Foreign Affairs Minister John Baird today issued the following statement:
“Canada’s grave and sincere concern over Iran’s nuclear program again compels us to act decisively.
“In round after round of talks with both the International Atomic Energy Agency [IAEA] and the P5+1 [the five permanent members of the UN Security Council and Germany], Iran has failed to engage meaningfully while the risk posed by its enrichment activities only increases.
“The absence of progress with both the P5+1 and the IAEA leads Canada to ban, effective immediately, all imports to and exports from Iran. We are also adding a further 30 individuals and 82 entities to Canada’s list of designated persons under the Special Economic Measures Act.
“Canada, like many of our closest allies, is making every possible effort to halt Iran’s reckless pursuit of their nuclear-weapons capabilities. The path of nuclear non-compliance will only bring further isolation for Ayatollah Khameini’s clerical, military dictatorship. We will continue to look for ways to reduce the negative impacts on the people of Iran, including humanitarian exemptions.”
Canada continues to support the P5+1 process. The group has worked patiently with Iran, in good faith, toward a peaceful and diplomatic solution to the nuclear question. To date, however, the regime has responded only with escalation and provocation, false promises and empty gestures. This was most recently the case following talks in Almaty, Kazakhstan.
The individuals and entities being listed today are believed to be engaged in activities that directly or indirectly facilitate, support, provide funding for or could contribute to Iran’s proliferation-sensitive nuclear activities, or are associates of, or are owned and controlled by, or acting on behalf of, such persons.
For more information, please see Regulations Amending the Special Economic Measures (Iran).
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A backgrounder follows.
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Backgrounder - Additional Sanctions on Iran
In addition to imposing a ban on all imports to and exports from Iran, effective immediately, the individuals and entities announced today will be subject to an assets freeze and a prohibition on economic dealings. With these new measures, the total number of designated persons rises to 78 individuals and 508 entities.
Canada’s new sanctions include exemptions to ensure that the rich people-to-people connections between Canada and Iran continue to grow, and that ties of family and friendship are not broken by the regime’s increasing isolation.
Canada’s new sanctions include exemptions for technologies that protect Iranians online and help them break through the regime’s curtain of propaganda.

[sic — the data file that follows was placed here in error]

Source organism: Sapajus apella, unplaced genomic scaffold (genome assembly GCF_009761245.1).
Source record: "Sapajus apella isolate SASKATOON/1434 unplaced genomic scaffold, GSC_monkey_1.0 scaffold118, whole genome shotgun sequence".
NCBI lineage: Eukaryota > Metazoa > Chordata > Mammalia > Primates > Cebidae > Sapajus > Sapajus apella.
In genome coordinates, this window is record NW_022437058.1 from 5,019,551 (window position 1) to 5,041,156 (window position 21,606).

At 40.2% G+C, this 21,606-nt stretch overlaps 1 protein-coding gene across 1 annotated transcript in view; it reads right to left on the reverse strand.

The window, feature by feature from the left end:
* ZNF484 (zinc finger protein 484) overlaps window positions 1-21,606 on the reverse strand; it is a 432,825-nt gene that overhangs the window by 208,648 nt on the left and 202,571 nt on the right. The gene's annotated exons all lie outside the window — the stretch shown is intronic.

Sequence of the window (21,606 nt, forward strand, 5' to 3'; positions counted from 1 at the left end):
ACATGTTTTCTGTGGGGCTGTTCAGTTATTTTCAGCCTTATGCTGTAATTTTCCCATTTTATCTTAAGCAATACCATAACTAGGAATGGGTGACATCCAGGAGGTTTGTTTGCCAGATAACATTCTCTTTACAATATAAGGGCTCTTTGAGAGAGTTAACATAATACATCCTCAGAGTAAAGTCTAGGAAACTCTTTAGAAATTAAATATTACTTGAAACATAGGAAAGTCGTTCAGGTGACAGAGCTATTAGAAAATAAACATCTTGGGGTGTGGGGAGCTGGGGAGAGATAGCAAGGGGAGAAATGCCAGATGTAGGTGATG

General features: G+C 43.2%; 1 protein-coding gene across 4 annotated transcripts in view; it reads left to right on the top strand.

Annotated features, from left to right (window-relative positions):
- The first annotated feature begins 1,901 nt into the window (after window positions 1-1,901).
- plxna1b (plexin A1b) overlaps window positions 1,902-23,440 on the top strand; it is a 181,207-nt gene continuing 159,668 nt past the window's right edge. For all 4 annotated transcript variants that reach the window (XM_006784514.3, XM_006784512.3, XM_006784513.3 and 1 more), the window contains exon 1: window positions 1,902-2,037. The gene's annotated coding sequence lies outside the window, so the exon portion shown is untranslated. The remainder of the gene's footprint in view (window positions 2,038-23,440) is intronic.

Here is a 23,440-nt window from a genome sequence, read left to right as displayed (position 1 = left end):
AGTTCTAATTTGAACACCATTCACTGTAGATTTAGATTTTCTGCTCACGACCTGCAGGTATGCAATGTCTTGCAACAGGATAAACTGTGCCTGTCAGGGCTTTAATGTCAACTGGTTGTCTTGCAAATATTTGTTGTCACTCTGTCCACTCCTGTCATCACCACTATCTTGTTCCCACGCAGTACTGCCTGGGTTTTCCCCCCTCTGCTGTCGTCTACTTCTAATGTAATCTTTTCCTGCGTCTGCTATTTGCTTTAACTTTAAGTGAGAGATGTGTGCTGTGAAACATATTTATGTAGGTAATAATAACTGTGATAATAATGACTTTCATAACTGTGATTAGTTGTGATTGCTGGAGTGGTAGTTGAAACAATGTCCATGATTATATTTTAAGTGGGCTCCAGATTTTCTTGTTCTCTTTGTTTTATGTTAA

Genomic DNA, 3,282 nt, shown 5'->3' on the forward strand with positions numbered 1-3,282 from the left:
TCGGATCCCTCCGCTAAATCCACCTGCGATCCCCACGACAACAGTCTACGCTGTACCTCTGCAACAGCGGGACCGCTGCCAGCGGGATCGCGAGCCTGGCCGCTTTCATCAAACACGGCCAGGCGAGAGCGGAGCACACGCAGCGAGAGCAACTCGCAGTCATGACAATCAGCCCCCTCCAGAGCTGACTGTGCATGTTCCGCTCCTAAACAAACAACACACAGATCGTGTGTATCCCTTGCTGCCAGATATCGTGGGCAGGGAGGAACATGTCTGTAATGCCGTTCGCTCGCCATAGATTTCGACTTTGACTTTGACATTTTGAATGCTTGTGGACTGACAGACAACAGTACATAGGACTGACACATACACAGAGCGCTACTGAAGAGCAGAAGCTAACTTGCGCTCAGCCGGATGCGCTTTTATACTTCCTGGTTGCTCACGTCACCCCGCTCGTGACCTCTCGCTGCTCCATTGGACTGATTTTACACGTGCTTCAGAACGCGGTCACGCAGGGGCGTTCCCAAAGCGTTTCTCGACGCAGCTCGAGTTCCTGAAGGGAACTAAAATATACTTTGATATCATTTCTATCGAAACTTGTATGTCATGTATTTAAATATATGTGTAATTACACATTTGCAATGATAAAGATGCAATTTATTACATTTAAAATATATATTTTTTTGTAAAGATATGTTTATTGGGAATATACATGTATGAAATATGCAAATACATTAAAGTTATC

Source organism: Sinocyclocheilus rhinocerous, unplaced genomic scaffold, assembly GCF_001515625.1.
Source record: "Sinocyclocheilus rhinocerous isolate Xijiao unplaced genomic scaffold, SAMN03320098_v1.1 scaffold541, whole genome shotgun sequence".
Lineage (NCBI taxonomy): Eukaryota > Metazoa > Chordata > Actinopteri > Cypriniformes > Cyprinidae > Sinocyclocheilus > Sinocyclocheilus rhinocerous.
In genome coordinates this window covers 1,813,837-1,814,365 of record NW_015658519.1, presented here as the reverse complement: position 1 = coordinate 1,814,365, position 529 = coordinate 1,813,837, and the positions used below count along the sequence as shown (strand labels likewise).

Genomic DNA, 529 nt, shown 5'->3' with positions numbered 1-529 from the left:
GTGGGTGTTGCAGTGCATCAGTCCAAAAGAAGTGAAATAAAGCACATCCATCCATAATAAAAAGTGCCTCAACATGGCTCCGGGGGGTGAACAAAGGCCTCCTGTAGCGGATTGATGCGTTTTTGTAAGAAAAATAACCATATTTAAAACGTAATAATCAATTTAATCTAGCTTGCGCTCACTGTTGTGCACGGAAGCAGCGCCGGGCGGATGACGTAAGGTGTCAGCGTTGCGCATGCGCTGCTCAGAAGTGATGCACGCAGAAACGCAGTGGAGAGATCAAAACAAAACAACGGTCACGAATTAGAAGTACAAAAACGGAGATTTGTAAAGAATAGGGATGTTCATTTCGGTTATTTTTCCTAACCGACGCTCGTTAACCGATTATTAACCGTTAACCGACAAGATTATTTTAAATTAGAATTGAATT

Canada’s sanctions exempt food, medicine, medical equipment, and humanitarian goods to ensure that—if the regime decides to invest in the basic needs of the Iranian people—international obstacles are reduced.
On December 11, 2012, Canada announced further sanctions against Iran under the Special Economic Measures Act in response to Iran’s continued lack of cooperation with the IAEA and the P5+1 group (UNSC permanent members + Germany), which has engaged in negotiations with Iran on its nuclear program, and to maintain unity and consistency with the latest measures adopted by the European Union and other countries.
The new measures impose an assets freeze and dealings prohibition on 98 new entities of proliferation concern, and one additional individual. They also prohibited the export to Iran of different types of goods used in the shipbuilding, mineral exploration, mining, metal production, and telecommunications industries; vessels designed to transport or store crude oil or its products; hard currency totalling more than $40,000 in value; and new goods of proliferation concern.
The expanded measures also prohibited the import of natural gas, oil, and petroleum or petrochemical products from Iran; the provision of marketing and other financial or related services in respect of certain prohibited goods; the provision of flagging or classification services to Iranian oil tankers or cargo vessels; and the provision of insurance and reinsurance to Iran or any entity in Iran.
In order to relieve some of the pressure on ordinary Iranians and on Iranian immigrants to Canada with members of their immediate family living in Iran, the Iran Regulations were also amended to allow all financial banking transactions of $40,000 and under between family members in Canada and family members in Iran.
On January 31, 2012, Canada expanded its sanctions against Iran, to add five new entities and three individuals to the list of designated persons. They joined a long list of supporters and associates of the Iranian regime whose assets have been frozen. These sanctions cover the known leadership of the Iranian Revolutionary Guard and block virtually all financial transactions with Iran, including those with the Central Bank.
On November 22, 2011, in response to the International Atomic Energy Agency (IAEA)’s assessment of Iran’s nuclear program, Canada imposed new sanctions under the Special Economic Measures Act (SEMA).
- prohibit financial transactions with Iran, subject to certain exceptions;